I have a proprietary NAS server than provides SMB services to access its content. The SMB protocol is stick to the V1.0 (can't changed that).

I also have a ubuntu 20.04 server than should access to this NAS. Specifically, I use the NAS to store copy of data, writen by a Synthing service. The same NAS is also accessed from windows computers.

Here's my fstab entry :

//mynashost/SomeShare /mnt/SomeShare cifs    vers=1.0,guest,uid=1000,gid=1000,comment=cloudconfig,iocharset=utf8     0       0

This works well for my main user (which is uid 1000 and gid 1000), but not for other users. Specifically, my syncthing service is running using a dedicated user account.

This other user is able to read the content, but not able to write (permission denied).

Trying to chown the folders within the share doesn't work (permission denied) even using sudo.

I'm very confused regarding the fstab options related to security. How to fix my option to let any user of my server read and write data ?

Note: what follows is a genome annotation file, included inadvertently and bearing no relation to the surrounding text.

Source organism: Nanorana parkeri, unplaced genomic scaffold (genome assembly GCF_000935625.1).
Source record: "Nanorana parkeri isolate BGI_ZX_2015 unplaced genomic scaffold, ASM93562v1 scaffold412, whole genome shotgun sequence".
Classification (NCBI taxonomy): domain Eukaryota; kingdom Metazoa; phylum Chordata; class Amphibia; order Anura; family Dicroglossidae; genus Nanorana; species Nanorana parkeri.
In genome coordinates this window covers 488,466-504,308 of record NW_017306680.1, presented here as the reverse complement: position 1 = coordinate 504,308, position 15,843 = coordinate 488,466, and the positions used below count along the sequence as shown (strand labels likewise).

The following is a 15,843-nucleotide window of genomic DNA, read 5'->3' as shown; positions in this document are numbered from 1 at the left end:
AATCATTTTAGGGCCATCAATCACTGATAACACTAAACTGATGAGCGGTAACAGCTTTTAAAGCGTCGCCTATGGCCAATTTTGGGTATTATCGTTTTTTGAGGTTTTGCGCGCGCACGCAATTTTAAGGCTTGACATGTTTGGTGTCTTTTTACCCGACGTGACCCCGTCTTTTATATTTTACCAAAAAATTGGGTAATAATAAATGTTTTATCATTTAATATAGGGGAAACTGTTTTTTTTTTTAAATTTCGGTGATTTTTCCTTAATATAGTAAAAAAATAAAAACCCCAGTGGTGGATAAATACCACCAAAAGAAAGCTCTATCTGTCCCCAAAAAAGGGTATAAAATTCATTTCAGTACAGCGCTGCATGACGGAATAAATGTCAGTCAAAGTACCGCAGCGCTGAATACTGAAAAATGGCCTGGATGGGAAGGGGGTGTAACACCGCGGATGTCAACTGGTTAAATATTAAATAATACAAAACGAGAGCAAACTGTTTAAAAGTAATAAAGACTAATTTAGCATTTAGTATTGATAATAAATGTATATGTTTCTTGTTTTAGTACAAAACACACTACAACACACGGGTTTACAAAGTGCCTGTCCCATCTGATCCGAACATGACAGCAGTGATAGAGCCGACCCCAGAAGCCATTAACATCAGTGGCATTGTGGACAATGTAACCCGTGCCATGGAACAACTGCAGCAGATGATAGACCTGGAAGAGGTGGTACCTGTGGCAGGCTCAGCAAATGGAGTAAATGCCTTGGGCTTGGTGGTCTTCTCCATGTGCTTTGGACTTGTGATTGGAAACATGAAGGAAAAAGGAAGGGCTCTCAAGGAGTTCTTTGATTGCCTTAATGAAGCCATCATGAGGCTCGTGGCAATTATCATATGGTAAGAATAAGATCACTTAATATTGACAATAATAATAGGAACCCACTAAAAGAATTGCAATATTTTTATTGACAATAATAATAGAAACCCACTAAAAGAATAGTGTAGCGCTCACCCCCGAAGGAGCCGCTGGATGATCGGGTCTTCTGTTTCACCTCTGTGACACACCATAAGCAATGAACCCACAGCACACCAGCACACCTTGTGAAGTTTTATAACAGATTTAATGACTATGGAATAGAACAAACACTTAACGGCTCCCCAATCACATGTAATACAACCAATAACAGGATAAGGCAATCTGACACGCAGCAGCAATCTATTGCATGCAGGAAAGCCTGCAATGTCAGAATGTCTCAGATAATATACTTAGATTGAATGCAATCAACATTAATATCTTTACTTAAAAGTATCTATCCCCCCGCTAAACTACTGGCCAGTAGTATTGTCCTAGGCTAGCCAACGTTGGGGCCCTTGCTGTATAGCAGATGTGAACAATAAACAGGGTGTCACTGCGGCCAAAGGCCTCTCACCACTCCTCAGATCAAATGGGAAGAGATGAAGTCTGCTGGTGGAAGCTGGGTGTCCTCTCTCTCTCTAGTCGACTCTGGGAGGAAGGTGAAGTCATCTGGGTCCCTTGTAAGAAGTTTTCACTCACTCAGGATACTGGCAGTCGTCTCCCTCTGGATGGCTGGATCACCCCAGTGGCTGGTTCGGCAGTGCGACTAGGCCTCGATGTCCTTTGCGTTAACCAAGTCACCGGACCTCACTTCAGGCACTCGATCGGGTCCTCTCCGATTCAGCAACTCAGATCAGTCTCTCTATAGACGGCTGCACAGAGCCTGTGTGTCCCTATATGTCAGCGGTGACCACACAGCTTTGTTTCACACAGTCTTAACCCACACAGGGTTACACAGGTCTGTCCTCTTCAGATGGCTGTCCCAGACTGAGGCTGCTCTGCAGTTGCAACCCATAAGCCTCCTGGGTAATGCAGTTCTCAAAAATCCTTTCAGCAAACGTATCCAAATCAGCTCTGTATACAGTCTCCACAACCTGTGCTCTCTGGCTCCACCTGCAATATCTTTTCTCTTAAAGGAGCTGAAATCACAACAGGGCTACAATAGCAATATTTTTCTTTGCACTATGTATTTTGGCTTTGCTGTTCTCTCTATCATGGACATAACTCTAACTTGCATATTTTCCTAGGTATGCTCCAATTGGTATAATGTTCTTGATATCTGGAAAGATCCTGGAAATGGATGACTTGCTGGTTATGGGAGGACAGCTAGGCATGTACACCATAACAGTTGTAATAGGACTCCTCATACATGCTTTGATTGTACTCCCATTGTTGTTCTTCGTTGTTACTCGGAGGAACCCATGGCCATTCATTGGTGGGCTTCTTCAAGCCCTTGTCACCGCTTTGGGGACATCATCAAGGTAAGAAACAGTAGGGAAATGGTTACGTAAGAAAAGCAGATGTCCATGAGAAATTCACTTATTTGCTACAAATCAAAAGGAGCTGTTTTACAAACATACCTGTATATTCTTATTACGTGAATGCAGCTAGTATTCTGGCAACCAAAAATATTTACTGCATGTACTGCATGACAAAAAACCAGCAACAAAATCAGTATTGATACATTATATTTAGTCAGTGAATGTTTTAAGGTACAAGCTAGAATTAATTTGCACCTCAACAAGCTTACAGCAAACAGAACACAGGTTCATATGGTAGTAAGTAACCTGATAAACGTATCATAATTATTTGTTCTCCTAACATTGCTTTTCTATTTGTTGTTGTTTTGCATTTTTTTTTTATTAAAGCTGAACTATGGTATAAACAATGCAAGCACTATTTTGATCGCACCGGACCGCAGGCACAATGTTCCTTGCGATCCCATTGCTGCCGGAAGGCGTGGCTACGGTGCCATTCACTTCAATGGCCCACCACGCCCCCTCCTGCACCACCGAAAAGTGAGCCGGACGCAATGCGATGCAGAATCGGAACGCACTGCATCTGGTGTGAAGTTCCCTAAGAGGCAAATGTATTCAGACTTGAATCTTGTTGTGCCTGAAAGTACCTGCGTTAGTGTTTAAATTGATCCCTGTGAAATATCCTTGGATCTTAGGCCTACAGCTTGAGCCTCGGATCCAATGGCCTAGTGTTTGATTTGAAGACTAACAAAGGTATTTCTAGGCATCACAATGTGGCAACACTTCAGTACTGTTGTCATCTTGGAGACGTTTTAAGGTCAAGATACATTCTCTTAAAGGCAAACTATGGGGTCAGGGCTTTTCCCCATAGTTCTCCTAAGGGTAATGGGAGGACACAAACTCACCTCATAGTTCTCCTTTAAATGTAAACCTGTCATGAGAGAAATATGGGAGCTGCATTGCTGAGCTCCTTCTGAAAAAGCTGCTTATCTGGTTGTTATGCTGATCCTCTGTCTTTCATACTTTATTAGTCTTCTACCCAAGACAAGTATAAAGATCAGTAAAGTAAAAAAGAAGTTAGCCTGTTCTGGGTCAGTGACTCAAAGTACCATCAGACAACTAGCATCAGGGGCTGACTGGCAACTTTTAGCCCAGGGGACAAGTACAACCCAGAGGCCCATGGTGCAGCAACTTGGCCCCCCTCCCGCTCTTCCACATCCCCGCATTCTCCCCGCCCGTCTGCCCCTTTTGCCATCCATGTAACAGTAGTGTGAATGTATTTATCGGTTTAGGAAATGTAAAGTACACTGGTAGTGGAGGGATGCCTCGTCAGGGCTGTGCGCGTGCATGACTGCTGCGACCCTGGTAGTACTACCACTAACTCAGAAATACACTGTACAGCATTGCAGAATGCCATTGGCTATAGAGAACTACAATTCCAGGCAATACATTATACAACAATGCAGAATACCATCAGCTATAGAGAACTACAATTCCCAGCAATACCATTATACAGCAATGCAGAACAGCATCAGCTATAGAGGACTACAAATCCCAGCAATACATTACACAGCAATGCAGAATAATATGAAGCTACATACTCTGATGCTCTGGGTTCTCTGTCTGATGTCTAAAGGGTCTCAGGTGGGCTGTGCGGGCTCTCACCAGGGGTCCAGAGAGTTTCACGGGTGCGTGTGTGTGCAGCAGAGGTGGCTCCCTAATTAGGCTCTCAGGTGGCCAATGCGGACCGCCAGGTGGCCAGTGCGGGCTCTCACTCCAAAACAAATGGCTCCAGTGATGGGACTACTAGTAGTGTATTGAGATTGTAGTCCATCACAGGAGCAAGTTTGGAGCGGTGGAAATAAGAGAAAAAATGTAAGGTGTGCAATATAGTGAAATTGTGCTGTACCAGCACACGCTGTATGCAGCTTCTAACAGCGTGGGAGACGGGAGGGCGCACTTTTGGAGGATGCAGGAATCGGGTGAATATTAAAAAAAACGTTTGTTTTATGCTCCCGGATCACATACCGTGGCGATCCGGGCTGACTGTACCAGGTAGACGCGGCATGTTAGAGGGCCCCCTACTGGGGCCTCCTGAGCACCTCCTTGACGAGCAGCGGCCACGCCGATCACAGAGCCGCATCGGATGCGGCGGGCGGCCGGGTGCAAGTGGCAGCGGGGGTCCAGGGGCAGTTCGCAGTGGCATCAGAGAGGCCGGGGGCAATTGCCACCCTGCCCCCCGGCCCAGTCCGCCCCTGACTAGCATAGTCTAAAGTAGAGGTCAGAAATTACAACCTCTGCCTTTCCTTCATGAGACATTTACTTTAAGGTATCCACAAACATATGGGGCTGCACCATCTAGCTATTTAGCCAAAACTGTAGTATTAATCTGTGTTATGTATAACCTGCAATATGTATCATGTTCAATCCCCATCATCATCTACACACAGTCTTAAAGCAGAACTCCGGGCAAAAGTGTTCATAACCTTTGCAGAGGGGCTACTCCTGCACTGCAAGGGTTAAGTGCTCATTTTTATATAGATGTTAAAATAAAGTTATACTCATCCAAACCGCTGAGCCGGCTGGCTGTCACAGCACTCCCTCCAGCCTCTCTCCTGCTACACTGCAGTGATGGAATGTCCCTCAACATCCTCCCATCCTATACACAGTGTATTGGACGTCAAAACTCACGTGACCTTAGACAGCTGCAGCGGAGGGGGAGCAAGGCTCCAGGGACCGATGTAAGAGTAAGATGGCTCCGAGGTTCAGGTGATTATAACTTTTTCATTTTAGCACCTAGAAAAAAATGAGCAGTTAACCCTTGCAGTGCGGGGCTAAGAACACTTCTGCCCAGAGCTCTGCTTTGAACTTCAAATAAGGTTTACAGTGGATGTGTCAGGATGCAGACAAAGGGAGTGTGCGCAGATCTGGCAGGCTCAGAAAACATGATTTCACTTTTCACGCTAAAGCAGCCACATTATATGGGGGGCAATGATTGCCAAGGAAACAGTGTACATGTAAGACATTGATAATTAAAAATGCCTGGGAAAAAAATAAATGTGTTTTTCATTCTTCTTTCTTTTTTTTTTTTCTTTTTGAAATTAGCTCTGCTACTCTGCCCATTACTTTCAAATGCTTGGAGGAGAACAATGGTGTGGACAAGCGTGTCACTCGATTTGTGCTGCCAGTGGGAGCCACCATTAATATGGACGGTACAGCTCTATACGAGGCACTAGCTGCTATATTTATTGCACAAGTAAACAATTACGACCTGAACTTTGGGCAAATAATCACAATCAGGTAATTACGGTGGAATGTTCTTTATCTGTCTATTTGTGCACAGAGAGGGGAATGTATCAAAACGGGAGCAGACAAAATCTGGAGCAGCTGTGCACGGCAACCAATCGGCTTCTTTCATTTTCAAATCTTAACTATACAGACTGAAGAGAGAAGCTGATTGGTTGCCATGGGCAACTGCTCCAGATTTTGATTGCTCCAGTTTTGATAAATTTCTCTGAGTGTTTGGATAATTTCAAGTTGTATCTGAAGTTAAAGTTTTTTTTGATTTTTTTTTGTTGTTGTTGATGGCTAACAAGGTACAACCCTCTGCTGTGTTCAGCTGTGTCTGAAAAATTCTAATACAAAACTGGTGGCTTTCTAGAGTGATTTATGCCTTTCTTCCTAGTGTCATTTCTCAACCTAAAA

Since it's a home server, I have no requirement to isolate each user, mounting the NAS anonymously is an option if it helps.

  • I have an rw statement before uuid=1000,gid=500 for cifs access to my Synology NAS which works perfectly between different PCs on the local network.
    – 24601
    May 5, 2021 at 7:19
  • Have you tried changing the permissions of the /mnt/SomeShare folder to make it writable for all users?
    – Stormlord
    May 5, 2021 at 13:18

1 Answer 1


I finally found the correct combination. Here's my updated fstab:

//mynashost/SomeShare /mnt/SomeShare cifs    vers=1.0,guest,uid=1000,gid=1000,comment=cloudconfig,iocharset=utf8,noperm      0       0

The point is the addition of noperm option.

Here's the mount.cifs manpage related excerpt:

noperm Client does not do permission checks. This can expose files on this mount to access by other users on the local client system. It is typically only needed when the server supports the CIFS Unix Extensions but the UIDs/GIDs on the client and server system do not match closely enough to allow access by the user doing the mount. Note that this does not affect the normal ACL check on the target machine done by the server software (of the server ACL against the user name provided at mount time).

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